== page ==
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 Post subject: Tips on using SPI
PostPosted: Wed Aug 18, 2004 12:58 pm 
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Site Rank - Deck Hand

Joined: Wed Aug 18, 2004 12:40 pm
Posts: 3
Location: Israel
Hi everybody, I've moving from a 18SX to a new Tiger a month ago. I would like to know from experienced sailors how you handle the SPI. In mine, there is only one Pulie winch Ratchet block at each side of the boat and I ruin my hands trying to hold the Spi sheet (yes, for those who ask, I passed the sheet in the right direction). I saw that i.e. all FOX or Nacra boats (there are not many TIGERS in Israel yet) they have two poulies at each side. Any comments about that?

Thanks,
Luis 8)

_________________
Luis
Be the wind with you!


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PostPosted: Wed Aug 18, 2004 9:04 pm 
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Site Rank - Captain

Joined: Mon Apr 05, 2004 6:05 pm
Posts: 33
Location: Melbourne, Australia
You will find the sheet tension very heavy till you get used to it. A few things to keep in mind - wear gloves and my crew lso tapes his hands to save the blisters. Secondly, you need to get the helmsman to stear a slightly lower course. We have found that a high course in relatively little breeze can have much higher sheet tension than a low course in a big blow.

Only the guys with young crews run sissy blocks down here (the technical name for them :). My crew was 15 when he got on board and after being sucked from one side of the boat to the other a few times whilst persisting has become one of the better kite crews around. If I were to to a very long distance kite race (kite up for a long period of time in 1 hit) I'd probably put the second pair of ratchet blocks on.

Michael


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 Post subject: Ratchet blocks
PostPosted: Thu Aug 19, 2004 2:36 am 
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Site Rank - Deck Hand

Joined: Wed Aug 18, 2004 12:40 pm
Posts: 3
Location: Israel
Hi Mike thank you for your reply, I am a bit older than you crew (three times :) ) A week ago was the first time we used the SPI after a short trial in a light wind a week before.
Is true we both, my helmsman still need to lear to head down the wind and play a bith with the traveler, but this was a 140 KM in two legs, what is hard to handle nowadays what.

I will appreciate if yuo can recommend or send me some pictures of how other people have solved this matter.
We have another competition in 45 days shorter but with even much strongest weather.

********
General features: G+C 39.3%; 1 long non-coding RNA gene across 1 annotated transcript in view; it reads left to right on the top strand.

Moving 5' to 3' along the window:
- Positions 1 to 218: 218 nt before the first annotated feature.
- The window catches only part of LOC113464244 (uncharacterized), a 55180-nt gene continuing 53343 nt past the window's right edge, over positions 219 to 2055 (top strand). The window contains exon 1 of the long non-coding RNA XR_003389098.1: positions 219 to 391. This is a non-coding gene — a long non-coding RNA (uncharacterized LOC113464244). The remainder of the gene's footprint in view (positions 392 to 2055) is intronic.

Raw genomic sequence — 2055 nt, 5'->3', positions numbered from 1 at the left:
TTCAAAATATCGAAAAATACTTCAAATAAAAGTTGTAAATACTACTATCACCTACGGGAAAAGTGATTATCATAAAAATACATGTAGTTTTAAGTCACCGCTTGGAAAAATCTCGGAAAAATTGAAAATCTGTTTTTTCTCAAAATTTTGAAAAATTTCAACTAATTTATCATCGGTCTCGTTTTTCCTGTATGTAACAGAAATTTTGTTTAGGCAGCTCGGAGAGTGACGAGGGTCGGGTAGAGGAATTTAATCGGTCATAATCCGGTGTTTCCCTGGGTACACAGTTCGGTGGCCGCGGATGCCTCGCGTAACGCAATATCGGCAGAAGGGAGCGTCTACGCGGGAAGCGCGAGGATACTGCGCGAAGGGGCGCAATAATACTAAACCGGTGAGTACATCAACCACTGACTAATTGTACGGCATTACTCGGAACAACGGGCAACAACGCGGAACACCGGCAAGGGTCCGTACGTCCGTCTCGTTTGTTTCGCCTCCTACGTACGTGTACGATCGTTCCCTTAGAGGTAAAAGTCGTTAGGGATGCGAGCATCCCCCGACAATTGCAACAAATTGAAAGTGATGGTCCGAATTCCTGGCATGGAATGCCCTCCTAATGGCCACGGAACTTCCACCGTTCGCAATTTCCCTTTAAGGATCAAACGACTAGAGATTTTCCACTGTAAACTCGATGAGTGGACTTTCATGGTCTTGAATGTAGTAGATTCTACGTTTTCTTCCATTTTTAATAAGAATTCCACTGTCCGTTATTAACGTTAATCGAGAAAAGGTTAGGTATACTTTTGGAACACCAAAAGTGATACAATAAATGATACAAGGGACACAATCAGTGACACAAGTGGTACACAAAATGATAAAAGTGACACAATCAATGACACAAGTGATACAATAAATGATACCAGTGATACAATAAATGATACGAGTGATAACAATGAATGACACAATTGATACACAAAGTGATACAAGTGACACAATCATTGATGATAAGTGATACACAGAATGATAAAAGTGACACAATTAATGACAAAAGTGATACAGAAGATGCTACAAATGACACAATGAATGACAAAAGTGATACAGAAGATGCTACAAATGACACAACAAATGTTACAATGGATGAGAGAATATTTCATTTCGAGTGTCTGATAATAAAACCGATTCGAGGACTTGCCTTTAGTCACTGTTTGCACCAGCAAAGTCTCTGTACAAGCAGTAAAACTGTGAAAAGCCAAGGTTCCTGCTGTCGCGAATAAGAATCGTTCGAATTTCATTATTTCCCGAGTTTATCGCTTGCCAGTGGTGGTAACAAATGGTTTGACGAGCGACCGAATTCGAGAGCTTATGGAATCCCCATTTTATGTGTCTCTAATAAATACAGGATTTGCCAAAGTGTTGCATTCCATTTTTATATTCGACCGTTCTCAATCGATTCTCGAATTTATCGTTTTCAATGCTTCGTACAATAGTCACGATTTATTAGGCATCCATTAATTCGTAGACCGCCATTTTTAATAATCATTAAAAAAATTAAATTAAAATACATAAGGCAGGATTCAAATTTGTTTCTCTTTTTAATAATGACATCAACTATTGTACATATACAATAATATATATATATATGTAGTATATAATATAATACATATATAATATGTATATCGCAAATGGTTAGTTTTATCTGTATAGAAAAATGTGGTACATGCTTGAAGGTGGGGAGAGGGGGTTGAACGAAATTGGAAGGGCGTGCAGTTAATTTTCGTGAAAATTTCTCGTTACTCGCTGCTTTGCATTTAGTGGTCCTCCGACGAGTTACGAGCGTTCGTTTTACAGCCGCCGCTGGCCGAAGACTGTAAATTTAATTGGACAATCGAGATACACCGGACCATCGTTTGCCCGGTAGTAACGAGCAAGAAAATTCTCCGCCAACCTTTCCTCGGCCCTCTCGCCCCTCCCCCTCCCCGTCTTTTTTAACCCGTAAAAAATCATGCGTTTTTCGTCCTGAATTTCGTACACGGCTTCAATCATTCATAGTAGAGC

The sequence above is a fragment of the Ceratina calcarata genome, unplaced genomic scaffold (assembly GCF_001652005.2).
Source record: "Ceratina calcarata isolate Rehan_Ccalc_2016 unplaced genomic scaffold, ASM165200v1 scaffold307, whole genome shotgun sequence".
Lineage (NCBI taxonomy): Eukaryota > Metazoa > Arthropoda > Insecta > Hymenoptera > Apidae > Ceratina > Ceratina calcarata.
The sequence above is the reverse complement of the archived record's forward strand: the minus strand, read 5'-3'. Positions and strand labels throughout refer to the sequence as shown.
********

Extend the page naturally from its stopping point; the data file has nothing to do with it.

Regards
Luis

8)
Tiger Mike wrote:
You will find the sheet tension very heavy till you get used to it. A few things to keep in mind - wear gloves and my crew lso tapes his hands to save the blisters. Secondly, you need to get the helmsman to stear a slightly lower course. We have found that a high course in relatively little breeze can have much higher sheet tension than a low course in a big blow.

Only the guys with young crews run sissy blocks down here (the technical name for them :). My crew was 15 when he got on board and after being sucked from one side of the boat to the other a few times whilst persisting has become one of the better kite crews around. If I were to to a very long distance kite race (kite up for a long period of time in 1 hit) I'd probably put the second pair of ratchet blocks on.

Michael


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PostPosted: Thu Aug 19, 2004 11:37 am 
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Site Rank - Old Salt

Joined: Thu Nov 13, 2003 10:00 am
Posts: 383
Location: Long Beach, CA
My crew is my girlfriend. She is about 125 at 5foot 7inches, so you can imagine that she is not a burley girl. When we started I did not head downwind when she was hoisting the SPI and sometimes we tried to have be sheet the spinnaker in while she was hoisting. That did not work. We then learned through some trial and error that it is more effective for me to head down a lot and not touch the sheet. Then when she is ready I will sail up to get the boat going.

That is not your question but it kind of leads to it. We sailed a couple of days without the extra blocks on the boat. After that she said that I will have to get another stronger crew, she did not think that she was capable enough. I did not like that option. We got this boat to sail together. I bought some automatic ratcheting blocks and mounted them where the other spinnaker sheet blocks went on the Tiger. Then I took the original blocks and mounted them near the front crossbar through a grommet in the trampoline and tied to the dolphin striker. The spin sheet goes through the outside block then through the one at the front.

We will turn on the second block if it is really windy, it has a switch. Because of the angle that the sheet bends now there is a lot of holding power even without the front block. She now has no problem holding the sheets in all conditions. She wears gloves and usually does not tape her hands. She had sore hands at the end of the Continentals after sailing for a week, but that is all.

The blocks that we bought are called Harken Carbo Ratchematics, I think. Right now we are using the stock sheet but looking for something even more comfortable.

Later,
Dan


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